Throughout life, it seems we are all always working towards something. As we start 2017, I have a number of goals: I want to grow in steadfastness and patience. My husband and I want to save up our money to support our friend as a missionary overseas. I want to row competitively (for the first time since college!) this summer. I want to train to swing a 70lb kettle bell overhead 20 times in a row. We talk a lot of game around our goals and lofty dreams. But, I don’t think we give enough thought to the process along the way. The “how” ALWAYS matters. It’s usually makes or breaks whether or not we achieve our goals.
The same is true in running. We shouldn’t just start logging miles without giving a moment's thought to how we are moving through those miles. I have never considered myself a runner. Even as a young girl, I preferred anything in or on the water. On land, I felt heavy-footed, sluggish, fish-out-of-water in everything I tried. However, I found that the better I got at the movement of running, the better athlete I became on the water. So, I converted! But I had a long way to go to become a “good” runner.
Believe it or not, no matter what shape you are in human beings were built to run. Our bones and muscles, nervous and cardiovascular systems work together in harmony to propel us forward and varying speeds throughout our entire lives. It’s glorious if you really think about it! However, after years of improper movement, genetics, sedentary lifestyles or injury most people run improperly in a way that at best is limiting their performance and at worst is leading them on a collision course with acute and chronic injury. This is why we have to spend time thinking about and training HOW we run.
There are two components to the running gait: the flight phase and the ground phase. They are just like they sound: the flight phase is when the foot has no contact with the ground and the ground phase is when at least one foot is on the ground. Both feet should point forward and they should land directly under their respective hip. The contralateral (opposity) arm should be forward as the foot strikes the ground. Eyes should look ahead, not down at the ground. The spine should be in neutral, not arched or hunched. The shoulders should be relaxed.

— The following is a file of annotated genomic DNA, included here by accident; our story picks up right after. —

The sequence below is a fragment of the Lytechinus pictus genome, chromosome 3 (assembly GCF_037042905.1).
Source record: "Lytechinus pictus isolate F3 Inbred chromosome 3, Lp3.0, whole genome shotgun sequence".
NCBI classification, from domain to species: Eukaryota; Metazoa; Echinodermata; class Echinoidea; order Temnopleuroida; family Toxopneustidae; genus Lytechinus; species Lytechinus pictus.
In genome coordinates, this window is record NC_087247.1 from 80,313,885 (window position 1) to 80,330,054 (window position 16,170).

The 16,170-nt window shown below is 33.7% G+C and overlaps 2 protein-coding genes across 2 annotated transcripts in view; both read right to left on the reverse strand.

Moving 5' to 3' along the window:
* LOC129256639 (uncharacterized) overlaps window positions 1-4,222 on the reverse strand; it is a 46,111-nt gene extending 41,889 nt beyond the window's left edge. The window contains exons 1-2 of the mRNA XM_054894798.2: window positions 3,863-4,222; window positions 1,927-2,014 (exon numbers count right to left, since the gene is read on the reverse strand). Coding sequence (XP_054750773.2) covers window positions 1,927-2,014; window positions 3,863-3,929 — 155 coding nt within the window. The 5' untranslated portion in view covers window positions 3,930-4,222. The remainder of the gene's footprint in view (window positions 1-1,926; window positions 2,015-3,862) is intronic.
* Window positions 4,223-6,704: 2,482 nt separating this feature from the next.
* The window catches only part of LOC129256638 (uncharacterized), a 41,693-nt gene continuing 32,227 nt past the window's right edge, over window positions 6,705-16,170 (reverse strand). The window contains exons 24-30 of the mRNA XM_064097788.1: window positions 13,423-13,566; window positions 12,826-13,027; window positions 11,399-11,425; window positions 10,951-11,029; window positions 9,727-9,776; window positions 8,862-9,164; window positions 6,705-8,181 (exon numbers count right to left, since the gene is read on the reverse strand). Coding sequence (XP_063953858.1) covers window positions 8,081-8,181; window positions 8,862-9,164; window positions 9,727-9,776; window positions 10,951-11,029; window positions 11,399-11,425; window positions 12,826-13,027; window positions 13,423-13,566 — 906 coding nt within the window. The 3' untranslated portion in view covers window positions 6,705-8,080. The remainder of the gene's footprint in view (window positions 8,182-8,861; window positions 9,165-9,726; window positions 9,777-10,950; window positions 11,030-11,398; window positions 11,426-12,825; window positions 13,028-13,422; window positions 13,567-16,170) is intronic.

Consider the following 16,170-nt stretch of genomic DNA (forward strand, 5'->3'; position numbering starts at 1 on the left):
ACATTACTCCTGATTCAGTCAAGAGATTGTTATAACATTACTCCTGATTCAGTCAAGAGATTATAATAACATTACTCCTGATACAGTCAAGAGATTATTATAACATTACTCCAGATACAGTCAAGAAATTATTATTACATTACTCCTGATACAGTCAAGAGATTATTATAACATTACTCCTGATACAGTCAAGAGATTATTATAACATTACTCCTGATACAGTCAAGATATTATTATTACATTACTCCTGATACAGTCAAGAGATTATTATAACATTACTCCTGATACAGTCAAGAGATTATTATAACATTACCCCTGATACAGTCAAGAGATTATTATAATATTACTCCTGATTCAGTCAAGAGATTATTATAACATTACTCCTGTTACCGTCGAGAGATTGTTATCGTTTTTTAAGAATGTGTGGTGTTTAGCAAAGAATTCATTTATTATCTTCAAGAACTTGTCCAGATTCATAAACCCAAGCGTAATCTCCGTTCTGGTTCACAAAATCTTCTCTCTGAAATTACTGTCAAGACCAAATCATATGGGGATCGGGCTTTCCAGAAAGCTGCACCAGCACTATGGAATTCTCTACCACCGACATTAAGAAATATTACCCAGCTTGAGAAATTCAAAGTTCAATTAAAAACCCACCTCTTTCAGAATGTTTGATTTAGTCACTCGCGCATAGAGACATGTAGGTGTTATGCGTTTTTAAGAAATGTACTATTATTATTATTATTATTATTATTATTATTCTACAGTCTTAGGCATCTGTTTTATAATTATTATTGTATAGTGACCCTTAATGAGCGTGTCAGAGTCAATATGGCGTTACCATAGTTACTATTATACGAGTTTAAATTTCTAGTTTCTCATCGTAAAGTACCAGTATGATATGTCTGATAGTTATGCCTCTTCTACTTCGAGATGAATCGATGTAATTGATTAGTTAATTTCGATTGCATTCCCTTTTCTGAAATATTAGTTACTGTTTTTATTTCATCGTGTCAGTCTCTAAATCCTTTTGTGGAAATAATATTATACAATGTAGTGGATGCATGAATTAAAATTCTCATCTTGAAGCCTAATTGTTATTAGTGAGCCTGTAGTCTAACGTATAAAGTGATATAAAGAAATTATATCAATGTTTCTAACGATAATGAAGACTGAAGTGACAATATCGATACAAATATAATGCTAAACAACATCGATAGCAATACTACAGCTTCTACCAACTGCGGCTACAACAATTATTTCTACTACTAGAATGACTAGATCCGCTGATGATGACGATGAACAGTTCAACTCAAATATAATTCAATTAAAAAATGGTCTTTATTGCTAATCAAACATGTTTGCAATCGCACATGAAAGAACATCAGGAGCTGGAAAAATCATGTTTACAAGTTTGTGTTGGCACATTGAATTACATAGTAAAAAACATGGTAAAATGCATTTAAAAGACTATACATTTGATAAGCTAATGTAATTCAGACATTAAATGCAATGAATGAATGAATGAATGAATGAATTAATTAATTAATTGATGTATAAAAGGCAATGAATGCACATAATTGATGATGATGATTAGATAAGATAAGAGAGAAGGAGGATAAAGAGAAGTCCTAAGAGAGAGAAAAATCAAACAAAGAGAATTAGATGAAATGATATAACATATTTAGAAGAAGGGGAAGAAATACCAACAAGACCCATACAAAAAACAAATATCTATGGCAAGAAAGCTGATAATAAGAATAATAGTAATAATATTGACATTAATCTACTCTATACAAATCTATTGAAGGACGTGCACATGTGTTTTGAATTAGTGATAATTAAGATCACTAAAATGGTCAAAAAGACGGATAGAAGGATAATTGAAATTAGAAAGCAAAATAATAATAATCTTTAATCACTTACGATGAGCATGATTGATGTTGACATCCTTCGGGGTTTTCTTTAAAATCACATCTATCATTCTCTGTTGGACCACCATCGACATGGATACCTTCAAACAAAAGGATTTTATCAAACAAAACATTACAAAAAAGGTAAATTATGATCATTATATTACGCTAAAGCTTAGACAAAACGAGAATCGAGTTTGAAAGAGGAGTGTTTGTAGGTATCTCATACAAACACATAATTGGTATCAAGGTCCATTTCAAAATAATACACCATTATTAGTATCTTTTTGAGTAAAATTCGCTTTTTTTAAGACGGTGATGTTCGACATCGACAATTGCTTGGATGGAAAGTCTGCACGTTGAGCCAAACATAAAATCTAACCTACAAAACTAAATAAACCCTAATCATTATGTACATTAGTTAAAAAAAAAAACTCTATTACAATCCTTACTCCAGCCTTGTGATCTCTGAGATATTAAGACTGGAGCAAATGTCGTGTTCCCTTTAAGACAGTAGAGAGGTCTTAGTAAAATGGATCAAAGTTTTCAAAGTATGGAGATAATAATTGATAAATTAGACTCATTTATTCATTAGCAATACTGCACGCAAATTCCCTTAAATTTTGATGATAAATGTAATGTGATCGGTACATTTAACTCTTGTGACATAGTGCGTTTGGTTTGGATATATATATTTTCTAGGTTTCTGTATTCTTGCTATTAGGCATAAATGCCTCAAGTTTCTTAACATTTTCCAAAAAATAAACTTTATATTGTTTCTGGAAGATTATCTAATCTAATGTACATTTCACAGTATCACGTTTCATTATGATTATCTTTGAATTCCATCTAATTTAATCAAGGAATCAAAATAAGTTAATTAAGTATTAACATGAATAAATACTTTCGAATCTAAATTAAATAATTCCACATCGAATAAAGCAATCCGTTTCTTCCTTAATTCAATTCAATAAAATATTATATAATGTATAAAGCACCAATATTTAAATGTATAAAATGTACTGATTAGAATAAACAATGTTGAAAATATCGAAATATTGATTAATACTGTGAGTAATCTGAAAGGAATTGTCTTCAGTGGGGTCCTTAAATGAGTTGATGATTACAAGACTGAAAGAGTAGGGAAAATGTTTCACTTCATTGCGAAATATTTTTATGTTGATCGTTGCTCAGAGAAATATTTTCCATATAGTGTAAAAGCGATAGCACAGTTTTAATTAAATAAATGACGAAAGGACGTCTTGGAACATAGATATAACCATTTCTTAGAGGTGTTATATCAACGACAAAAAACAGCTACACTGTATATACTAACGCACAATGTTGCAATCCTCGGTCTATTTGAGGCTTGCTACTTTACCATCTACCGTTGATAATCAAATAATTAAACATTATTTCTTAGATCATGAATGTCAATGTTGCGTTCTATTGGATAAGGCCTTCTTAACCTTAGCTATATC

As the rear foot leaves the ground, the ipsilateral (same side) hip should be fully extended entering into the flight phase. Ideally in the flight phase, the best runners in the world (from Kenya) only ride 4 millimeters from the ground. This is the most efficient way to run. The only difference between running at an all out sprint pace and a slow jog should be your cadence and stride length.
Have you ever thought about HOW you run? If you want to become a better runner, come and check out our running mechanics Fly Lab to get insight into the knowledge faults, learn how to make your gait more efficient and get tools to supplement your training.
Running Mechanics Fly Labs:
Saturday, Jan. 14, 10:00 | Saturday, Jan. 14, 12:00 | Wednesday, Jan. 18, 6:30 p.m.